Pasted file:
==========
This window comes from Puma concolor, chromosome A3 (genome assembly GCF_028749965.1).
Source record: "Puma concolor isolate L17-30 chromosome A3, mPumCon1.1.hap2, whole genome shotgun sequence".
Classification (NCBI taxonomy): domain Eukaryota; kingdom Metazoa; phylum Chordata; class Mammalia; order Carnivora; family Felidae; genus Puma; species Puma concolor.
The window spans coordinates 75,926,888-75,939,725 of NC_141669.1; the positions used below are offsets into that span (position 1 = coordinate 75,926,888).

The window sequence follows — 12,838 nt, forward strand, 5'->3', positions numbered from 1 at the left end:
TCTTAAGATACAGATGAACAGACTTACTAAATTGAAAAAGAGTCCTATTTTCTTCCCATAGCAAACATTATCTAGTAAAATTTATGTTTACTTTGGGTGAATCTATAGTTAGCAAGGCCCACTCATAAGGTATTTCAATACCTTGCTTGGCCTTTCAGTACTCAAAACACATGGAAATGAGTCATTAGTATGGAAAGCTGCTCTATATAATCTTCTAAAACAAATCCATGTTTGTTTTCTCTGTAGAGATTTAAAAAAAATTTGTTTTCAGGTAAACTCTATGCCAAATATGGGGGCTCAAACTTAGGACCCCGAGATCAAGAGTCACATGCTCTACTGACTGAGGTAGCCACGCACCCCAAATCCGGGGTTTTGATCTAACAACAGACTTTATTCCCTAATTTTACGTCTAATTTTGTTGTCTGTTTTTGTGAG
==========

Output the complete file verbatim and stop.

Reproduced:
This window comes from Puma concolor, chromosome A3 (genome assembly GCF_028749965.1).
Source record: "Puma concolor isolate L17-30 chromosome A3, mPumCon1.1.hap2, whole genome shotgun sequence".
Classification (NCBI taxonomy): domain Eukaryota; kingdom Metazoa; phylum Chordata; class Mammalia; order Carnivora; family Felidae; genus Puma; species Puma concolor.
The window spans coordinates 75,926,888-75,939,725 of NC_141669.1; the positions used below are offsets into that span (position 1 = coordinate 75,926,888).

The window sequence follows — 12,838 nt, forward strand, 5'->3', positions numbered from 1 at the left end:
TCTTAAGATACAGATGAACAGACTTACTAAATTGAAAAAGAGTCCTATTTTCTTCCCATAGCAAACATTATCTAGTAAAATTTATGTTTACTTTGGGTGAATCTATAGTTAGCAAGGCCCACTCATAAGGTATTTCAATACCTTGCTTGGCCTTTCAGTACTCAAAACACATGGAAATGAGTCATTAGTATGGAAAGCTGCTCTATATAATCTTCTAAAACAAATCCATGTTTGTTTTCTCTGTAGAGATTTAAAAAAAATTTGTTTTCAGGTAAACTCTATGCCAAATATGGGGGCTCAAACTTAGGACCCCGAGATCAAGAGTCACATGCTCTACTGACTGAGGTAGCCACGCACCCCAAATCCGGGGTTTTGATCTAACAACAGACTTTATTCCCTAATTTTACGTCTAATTTTGTTGTCTGTTTTTGTGAG